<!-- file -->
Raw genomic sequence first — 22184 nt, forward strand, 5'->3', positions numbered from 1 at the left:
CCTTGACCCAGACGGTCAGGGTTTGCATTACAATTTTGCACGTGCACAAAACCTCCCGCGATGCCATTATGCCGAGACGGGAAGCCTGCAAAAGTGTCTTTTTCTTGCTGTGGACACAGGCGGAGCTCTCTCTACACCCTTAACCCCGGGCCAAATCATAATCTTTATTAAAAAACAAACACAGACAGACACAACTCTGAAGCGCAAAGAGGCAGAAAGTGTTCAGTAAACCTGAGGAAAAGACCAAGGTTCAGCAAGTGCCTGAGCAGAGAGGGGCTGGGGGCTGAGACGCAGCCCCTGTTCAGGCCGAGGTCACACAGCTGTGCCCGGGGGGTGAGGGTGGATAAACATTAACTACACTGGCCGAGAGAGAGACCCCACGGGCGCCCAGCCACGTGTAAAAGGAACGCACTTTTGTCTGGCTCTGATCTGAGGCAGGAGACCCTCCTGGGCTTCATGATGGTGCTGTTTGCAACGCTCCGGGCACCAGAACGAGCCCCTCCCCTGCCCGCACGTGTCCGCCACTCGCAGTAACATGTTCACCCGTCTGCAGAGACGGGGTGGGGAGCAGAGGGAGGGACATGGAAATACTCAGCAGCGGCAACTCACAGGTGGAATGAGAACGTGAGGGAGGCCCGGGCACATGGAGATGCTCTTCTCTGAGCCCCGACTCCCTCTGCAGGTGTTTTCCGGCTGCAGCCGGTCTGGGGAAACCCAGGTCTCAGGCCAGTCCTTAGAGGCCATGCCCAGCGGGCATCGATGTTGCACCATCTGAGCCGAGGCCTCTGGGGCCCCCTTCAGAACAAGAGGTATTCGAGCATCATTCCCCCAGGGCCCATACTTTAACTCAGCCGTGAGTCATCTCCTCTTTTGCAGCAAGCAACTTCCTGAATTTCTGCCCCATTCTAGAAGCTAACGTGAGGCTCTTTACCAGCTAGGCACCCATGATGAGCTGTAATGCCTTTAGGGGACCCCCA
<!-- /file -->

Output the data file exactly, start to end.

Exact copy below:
Raw genomic sequence first — 22184 nt, forward strand, 5'->3', positions numbered from 1 at the left:
CCTTGACCCAGACGGTCAGGGTTTGCATTACAATTTTGCACGTGCACAAAACCTCCCGCGATGCCATTATGCCGAGACGGGAAGCCTGCAAAAGTGTCTTTTTCTTGCTGTGGACACAGGCGGAGCTCTCTCTACACCCTTAACCCCGGGCCAAATCATAATCTTTATTAAAAAACAAACACAGACAGACACAACTCTGAAGCGCAAAGAGGCAGAAAGTGTTCAGTAAACCTGAGGAAAAGACCAAGGTTCAGCAAGTGCCTGAGCAGAGAGGGGCTGGGGGCTGAGACGCAGCCCCTGTTCAGGCCGAGGTCACACAGCTGTGCCCGGGGGGTGAGGGTGGATAAACATTAACTACACTGGCCGAGAGAGAGACCCCACGGGCGCCCAGCCACGTGTAAAAGGAACGCACTTTTGTCTGGCTCTGATCTGAGGCAGGAGACCCTCCTGGGCTTCATGATGGTGCTGTTTGCAACGCTCCGGGCACCAGAACGAGCCCCTCCCCTGCCCGCACGTGTCCGCCACTCGCAGTAACATGTTCACCCGTCTGCAGAGACGGGGTGGGGAGCAGAGGGAGGGACATGGAAATACTCAGCAGCGGCAACTCACAGGTGGAATGAGAACGTGAGGGAGGCCCGGGCACATGGAGATGCTCTTCTCTGAGCCCCGACTCCCTCTGCAGGTGTTTTCCGGCTGCAGCCGGTCTGGGGAAACCCAGGTCTCAGGCCAGTCCTTAGAGGCCATGCCCAGCGGGCATCGATGTTGCACCATCTGAGCCGAGGCCTCTGGGGCCCCCTTCAGAACAAGAGGTATTCGAGCATCATTCCCCCAGGGCCCATACTTTAACTCAGCCGTGAGTCATCTCCTCTTTTGCAGCAAGCAACTTCCTGAATTTCTGCCCCATTCTAGAAGCTAACGTGAGGCTCTTTACCAGCTAGGCACCCATGATGAGCTGTAATGCCTTTAGGGGACCCCCA